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High-Impact Exercise Reduces Stroke Risk

Regular workouts are protective against ischemic stroke, say researchers. They suggest that the intensity of the activity is important and the effect is independent of the improvement exercise has on hypertension, diabetes, or dyslipidemia.

Joshua Willey, MD, from Columbia University in New York stated that, “We believe that maintaining, and even initiating, moderate- to heavy-intensity activity, such as racket sports or swimming, is an important component of risk reduction strategies against ischemic stroke.”

“We are alarmed by the high percentage — 40.5% — of our sample that was physically inactive.” The research team looked at more than 3,000 people from the Northern Manhattan Study. Only 20% reported that they regularly participated in moderate- to heavy-intensity activities.

The average age of the study sample was 69 years, and participants were followed up for approximately 9 years. During that time, there were 238 strokes.

The results point to the benefits of high-impact workouts.

“We were somewhat surprised that the total energy expended was not associated with risk of ischemic stroke, but the intensity itself was,” Dr. Willey said. “This could represent difficulties with measuring total energy expended in the elderly, or it may be that the ability to perform more moderate- to heavy-intensity activity is indicative of overall good health.”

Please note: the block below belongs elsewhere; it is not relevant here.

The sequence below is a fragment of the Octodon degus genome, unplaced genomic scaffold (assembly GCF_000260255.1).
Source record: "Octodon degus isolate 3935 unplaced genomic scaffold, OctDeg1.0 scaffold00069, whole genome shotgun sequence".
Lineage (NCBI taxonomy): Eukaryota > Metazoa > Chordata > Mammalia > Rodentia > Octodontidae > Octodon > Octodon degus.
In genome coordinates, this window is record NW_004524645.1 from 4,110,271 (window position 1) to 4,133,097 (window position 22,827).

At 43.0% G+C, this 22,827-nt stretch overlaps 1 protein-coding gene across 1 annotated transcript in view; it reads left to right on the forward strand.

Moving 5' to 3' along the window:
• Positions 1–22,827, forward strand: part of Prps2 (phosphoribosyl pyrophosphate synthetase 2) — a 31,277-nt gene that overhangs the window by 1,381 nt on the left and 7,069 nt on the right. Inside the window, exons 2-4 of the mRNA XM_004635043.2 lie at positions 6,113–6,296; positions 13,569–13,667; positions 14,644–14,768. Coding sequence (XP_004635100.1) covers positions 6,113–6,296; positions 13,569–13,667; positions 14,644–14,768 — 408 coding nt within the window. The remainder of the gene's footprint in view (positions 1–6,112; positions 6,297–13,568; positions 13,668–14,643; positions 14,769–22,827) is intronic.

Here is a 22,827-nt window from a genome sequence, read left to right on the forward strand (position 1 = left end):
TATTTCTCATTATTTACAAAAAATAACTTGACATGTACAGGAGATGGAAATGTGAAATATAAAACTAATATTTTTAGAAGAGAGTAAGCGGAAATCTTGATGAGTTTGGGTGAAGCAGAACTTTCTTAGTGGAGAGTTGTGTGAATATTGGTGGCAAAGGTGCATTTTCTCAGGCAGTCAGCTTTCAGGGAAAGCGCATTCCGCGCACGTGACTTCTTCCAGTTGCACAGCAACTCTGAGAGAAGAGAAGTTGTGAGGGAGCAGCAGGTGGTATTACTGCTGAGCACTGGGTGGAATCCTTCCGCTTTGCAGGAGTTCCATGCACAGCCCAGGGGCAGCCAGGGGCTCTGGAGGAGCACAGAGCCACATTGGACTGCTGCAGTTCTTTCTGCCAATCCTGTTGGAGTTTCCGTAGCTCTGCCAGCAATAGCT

Risk of Ischemic Stroke Associated with Physical Activity

Intensity of Activity

Adjusted Hazard Ratio (95% Confidence Interval)

Any vs none

0.86 (0.66 – 1.13)

Light vs none

0.94 (0.71 – 1.25)

Moderate to heavy vs none

0.65 (0.43 – 0.98)

Moderate to heavy vs light to none

0.68 (0.46 – 0.99)

 

These results are contrary to other studies that found that even light exercise reduced the risk of stroke. In the Nurses’ Health Study and the Women’s Health Initiative Observational Study, even mild-intensity activity, such as walking, was beneficial.

“Due to the number of events, we may not have been able to detect more subtle protective effects from light-intensity activity that others have found,” Dr. Willey explained.

Surprisingly, the protective effect investigators observed occurred only in men and not in women. “This may not be an actual biological phenomenon,” he said. “There may be factors that we had not measured in our study, such as hormone replacement therapy.” Some have suggested that hormone replacement increases the risk for stroke and influences physical activity.

Dr. Willey also points out that the cohort included older people with a high prevalence of physical inactivity and other stroke risk factors. He emphasized that there are many benefits of regular workouts beyond reduction of ischemic stroke. “Our findings should not discourage women from exercising,” he said.

Neurology. 2009;73:1774-1779.